- Make sure to go slow when you start to pour the concrete. Use a small bucket or similar. Use your hands to tap and move the concrete around to make sure it gets all the way out in the corners. Also, if you need to use Styrofoam, make sure it stays in the place you want it to when you pour.

-As you work your way up with the concrete use a Oscillating sander or similar, to vibrate the concrete. The vibration makes the concrete move and helps filling in voids/air pockets that might be trapped. You might notice that the concrete sinks a bit, which is a sign that a void was filled up.

-When the mold is filled up, put a piece of plastic to cover it up for a day. You want the concrete to cure slowly, the stronger it gets. I usually try to leave the mold on for 2-3 days before trying to take it off.


-It is exciting, but go slow. Try to start with the simplest sides first. Back sides or flat surface sides. This will give you an idea of how the concrete has cured. Maybe you need to let it cure a bit longer. It will be easy to tell.

- Some sides might need some more force, so have a rubber mallet handy and tap lightly to get the sides to release.

- The Styrofoam can be taken out by breaking it apart using a screwdriver or similar. If you are adventurous you might be able to burn it.

- The concrete is still wet, so you can let it dry some more or get started on installing a bulb or run the wiring.

Good luck!
<p>What are the size of the concrete light? are there a drawing of the mould if I buy acces to download the PDF ?</p><p>The best <br>Jens Peter</p>
<p>&quot;The Styrofoam can be taken out by breaking it apart using a screwdriver or similar. If you are adventurous you might be able to burn it.&quot;</p><p>Pour Acetone on it - it will melt away.</p>
<p>really nice i like this, i might give this ago but see if i can use solar powered LEDs and make a small area on the top for the pannel to sit flush</p>
<p>really nice i like this, i might give this ago but see if i can use solar powered LEDs and make a small area on the top for the pannel to sit flush</p>
I liked it. I made it. It ended up being 120lbs. I used my own measurement.<br>Thank you for such a great idea.<br>This came about at the right time. Im redoing the front of he house and bam exactly what i was looking for.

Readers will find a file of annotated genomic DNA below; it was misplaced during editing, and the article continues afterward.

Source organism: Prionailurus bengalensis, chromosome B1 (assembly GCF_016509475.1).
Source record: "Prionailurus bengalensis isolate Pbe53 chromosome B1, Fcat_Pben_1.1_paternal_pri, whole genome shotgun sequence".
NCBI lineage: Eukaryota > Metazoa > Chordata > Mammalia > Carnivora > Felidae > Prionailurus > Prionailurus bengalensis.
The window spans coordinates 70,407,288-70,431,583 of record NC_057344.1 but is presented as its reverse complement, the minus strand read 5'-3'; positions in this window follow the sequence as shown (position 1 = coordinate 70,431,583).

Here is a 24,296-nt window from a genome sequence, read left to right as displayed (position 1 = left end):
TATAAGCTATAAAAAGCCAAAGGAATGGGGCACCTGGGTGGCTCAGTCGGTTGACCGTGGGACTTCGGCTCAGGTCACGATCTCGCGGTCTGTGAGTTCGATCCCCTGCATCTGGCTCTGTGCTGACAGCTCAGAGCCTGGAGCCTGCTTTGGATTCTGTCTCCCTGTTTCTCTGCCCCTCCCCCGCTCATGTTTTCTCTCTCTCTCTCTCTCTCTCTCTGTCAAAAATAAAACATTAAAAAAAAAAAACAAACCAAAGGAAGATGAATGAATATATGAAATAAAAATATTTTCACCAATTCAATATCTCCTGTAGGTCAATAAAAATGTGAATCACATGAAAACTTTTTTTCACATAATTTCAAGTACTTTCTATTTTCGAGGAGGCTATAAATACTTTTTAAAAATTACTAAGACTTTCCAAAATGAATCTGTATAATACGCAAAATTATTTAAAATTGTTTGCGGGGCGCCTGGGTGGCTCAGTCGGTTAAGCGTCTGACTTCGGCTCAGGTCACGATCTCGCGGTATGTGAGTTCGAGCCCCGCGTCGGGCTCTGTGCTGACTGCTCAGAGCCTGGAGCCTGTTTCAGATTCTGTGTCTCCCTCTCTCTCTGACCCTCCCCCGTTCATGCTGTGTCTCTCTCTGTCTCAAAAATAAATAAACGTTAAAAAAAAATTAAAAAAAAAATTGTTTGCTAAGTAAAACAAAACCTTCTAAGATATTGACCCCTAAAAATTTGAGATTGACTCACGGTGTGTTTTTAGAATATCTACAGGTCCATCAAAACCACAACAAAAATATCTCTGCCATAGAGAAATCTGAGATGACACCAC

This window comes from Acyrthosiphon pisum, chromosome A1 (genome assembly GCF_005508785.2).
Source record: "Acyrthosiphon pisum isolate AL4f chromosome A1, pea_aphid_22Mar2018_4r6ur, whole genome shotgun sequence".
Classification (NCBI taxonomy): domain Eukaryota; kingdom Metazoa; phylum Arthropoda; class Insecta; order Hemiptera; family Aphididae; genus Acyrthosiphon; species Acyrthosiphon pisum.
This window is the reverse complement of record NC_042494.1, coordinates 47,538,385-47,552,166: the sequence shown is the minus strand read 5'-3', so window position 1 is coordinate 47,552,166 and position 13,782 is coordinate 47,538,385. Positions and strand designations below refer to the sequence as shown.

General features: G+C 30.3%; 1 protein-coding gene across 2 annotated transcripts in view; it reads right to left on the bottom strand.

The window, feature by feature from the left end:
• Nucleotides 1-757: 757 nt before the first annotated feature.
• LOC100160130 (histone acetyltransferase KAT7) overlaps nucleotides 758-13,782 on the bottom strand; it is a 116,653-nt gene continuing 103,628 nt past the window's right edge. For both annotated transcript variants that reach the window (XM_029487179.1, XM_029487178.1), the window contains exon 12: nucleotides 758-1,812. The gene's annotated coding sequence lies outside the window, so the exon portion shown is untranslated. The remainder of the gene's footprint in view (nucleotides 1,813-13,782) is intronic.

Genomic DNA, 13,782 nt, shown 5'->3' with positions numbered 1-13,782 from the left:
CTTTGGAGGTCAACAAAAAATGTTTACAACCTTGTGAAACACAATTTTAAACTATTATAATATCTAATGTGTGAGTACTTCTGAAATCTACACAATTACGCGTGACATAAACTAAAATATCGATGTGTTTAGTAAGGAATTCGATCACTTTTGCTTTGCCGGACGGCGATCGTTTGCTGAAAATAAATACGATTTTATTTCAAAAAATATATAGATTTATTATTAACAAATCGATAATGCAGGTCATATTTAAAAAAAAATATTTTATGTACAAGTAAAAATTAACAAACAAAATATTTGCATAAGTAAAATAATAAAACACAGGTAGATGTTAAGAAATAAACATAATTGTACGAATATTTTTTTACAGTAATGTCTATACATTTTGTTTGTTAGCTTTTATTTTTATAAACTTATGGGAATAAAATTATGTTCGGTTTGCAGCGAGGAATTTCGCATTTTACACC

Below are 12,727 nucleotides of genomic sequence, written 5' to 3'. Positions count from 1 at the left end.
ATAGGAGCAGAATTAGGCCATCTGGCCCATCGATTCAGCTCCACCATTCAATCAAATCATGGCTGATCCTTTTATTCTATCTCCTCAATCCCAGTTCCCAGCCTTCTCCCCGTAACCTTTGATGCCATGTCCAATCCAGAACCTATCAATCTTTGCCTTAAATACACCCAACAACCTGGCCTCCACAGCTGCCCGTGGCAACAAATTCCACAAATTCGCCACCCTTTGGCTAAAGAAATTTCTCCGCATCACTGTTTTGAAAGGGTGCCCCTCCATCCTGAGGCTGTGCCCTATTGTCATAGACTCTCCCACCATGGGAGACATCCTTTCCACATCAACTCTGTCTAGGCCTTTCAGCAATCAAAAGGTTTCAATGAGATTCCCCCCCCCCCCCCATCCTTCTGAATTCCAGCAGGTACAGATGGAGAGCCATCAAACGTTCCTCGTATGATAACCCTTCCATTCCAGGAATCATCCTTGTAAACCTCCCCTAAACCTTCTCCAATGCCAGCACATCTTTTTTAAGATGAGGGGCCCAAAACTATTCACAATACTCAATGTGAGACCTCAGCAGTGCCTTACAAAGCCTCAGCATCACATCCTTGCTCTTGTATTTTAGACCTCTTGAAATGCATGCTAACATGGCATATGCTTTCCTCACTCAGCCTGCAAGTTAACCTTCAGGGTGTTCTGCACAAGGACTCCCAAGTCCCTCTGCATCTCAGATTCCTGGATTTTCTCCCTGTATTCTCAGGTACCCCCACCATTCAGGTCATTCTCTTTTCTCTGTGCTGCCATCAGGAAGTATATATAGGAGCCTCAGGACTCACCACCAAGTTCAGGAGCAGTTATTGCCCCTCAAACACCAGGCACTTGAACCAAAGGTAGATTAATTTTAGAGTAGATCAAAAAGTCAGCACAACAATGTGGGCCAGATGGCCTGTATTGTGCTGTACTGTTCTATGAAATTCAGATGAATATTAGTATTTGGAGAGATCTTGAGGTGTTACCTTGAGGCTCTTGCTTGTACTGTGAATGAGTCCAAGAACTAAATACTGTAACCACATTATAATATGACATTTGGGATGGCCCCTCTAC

<p>I am starting a design for a patio at a new house and have been looking at stamped formed concrete instead of laying pavers. These lights are a great idea and would work beautifully. Thanks for the Instructable. </p><p>One suggestion I learned from a coworker not too long ago; when you are molding concrete, vibration of the mold helps release air pockets and gives a much smoother final product. He used a demolition saw, often called a SawsAll, without the blade in it and pressed the cutting shoe against the outside of the mold while running it to vibrate the air out and drive the smoother concrete to the walls of the mold. It works with both the cord and cordless SawsAll and works nicely. </p>
<p>Very nice.</p>
very nice - I love the crisp lines you achieved with the mold. What kind of concrete did yo use?
As a professional lighting designer i say well done! That's a very attractive looking bollard youve designed there!
I have used clear plastic tubing in the concrete pour to run wire.You can usually pull the tubing out of the set concrete to reuse for your next project.Also found an easy way to run your wire through bends and turns.Tie one end of a string to the wire you want to pull,stuff the rest of string into the little tunnel and put a shop vac over the opening and blow the string through.Grab the string and pull and there is your wire.
Goggle Sketchup, just goggle it, it is free.
PLEASE DO NOT USE OIL! This is a terrible idea- it will ruin your molds and damage your casts. <br>Use TALCUM POWDER! This is common for industrial metal foundries and pre-cast concrete manufacturers. <br>See it in use here: <br>MyFordBoy Metalcasting: <br>youtube(dot)com/watch?v=ZwceOhq0uDs.